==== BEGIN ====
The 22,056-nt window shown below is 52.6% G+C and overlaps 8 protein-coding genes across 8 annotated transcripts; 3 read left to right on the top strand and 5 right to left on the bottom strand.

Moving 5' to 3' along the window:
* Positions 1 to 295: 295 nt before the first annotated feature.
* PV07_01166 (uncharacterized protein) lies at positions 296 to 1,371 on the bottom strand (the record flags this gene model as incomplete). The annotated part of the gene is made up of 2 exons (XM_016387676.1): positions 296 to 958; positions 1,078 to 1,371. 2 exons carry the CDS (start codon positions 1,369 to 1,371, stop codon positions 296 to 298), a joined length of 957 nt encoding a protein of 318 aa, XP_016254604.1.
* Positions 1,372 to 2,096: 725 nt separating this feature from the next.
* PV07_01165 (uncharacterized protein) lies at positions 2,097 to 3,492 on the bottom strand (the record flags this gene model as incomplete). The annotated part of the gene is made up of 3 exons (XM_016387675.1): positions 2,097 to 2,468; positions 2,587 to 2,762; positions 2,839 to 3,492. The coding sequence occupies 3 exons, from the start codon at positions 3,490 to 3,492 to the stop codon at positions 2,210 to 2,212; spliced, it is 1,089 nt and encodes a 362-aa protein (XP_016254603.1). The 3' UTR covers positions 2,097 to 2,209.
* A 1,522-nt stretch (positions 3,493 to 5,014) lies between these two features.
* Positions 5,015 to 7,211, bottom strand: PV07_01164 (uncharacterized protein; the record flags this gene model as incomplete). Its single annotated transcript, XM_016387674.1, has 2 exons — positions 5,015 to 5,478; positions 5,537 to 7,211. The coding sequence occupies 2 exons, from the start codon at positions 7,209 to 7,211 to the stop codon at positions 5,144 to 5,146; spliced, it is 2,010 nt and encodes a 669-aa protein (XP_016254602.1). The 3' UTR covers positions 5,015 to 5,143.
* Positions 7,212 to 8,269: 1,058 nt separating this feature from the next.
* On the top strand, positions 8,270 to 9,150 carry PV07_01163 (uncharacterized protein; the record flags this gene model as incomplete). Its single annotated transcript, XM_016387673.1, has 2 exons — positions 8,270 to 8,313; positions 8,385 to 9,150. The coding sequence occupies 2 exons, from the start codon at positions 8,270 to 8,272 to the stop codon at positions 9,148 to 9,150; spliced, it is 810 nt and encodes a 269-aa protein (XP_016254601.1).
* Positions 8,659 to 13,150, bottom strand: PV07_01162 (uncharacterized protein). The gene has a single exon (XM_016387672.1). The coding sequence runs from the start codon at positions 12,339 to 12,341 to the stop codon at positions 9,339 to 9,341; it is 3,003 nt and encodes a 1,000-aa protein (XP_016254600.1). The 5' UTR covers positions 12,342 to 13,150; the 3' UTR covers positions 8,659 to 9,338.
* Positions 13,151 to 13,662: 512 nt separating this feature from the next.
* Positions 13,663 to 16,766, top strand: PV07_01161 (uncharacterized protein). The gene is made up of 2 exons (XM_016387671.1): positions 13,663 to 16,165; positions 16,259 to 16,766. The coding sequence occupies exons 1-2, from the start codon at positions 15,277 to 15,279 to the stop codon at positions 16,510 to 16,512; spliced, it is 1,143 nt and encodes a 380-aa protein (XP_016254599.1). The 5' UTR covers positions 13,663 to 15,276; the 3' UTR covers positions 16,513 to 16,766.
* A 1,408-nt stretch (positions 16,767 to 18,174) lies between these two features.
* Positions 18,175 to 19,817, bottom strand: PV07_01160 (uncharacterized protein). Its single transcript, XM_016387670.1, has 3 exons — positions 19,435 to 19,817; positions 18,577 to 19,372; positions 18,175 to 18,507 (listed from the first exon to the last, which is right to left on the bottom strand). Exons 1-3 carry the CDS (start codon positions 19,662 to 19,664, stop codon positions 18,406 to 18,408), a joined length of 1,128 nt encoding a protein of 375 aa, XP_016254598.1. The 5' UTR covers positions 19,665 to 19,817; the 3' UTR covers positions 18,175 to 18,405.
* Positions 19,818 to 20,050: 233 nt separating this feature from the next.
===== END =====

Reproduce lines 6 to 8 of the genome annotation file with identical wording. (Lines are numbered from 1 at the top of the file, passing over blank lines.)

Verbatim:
* PV07_01165 (uncharacterized protein) lies at positions 2,097 to 3,492 on the bottom strand (the record flags this gene model as incomplete). The annotated part of the gene is made up of 3 exons (XM_016387675.1): positions 2,097 to 2,468; positions 2,587 to 2,762; positions 2,839 to 3,492. The coding sequence occupies 3 exons, from the start codon at positions 3,490 to 3,492 to the stop codon at positions 2,210 to 2,212; spliced, it is 1,089 nt and encodes a 362-aa protein (XP_016254603.1). The 3' UTR covers positions 2,097 to 2,209.
* A 1,522-nt stretch (positions 3,493 to 5,014) lies between these two features.
* Positions 5,015 to 7,211, bottom strand: PV07_01164 (uncharacterized protein; the record flags this gene model as incomplete). Its single annotated transcript, XM_016387674.1, has 2 exons — positions 5,015 to 5,478; positions 5,537 to 7,211. The coding sequence occupies 2 exons, from the start codon at positions 7,209 to 7,211 to the stop codon at positions 5,144 to 5,146; spliced, it is 2,010 nt and encodes a 669-aa protein (XP_016254602.1). The 3' UTR covers positions 5,015 to 5,143.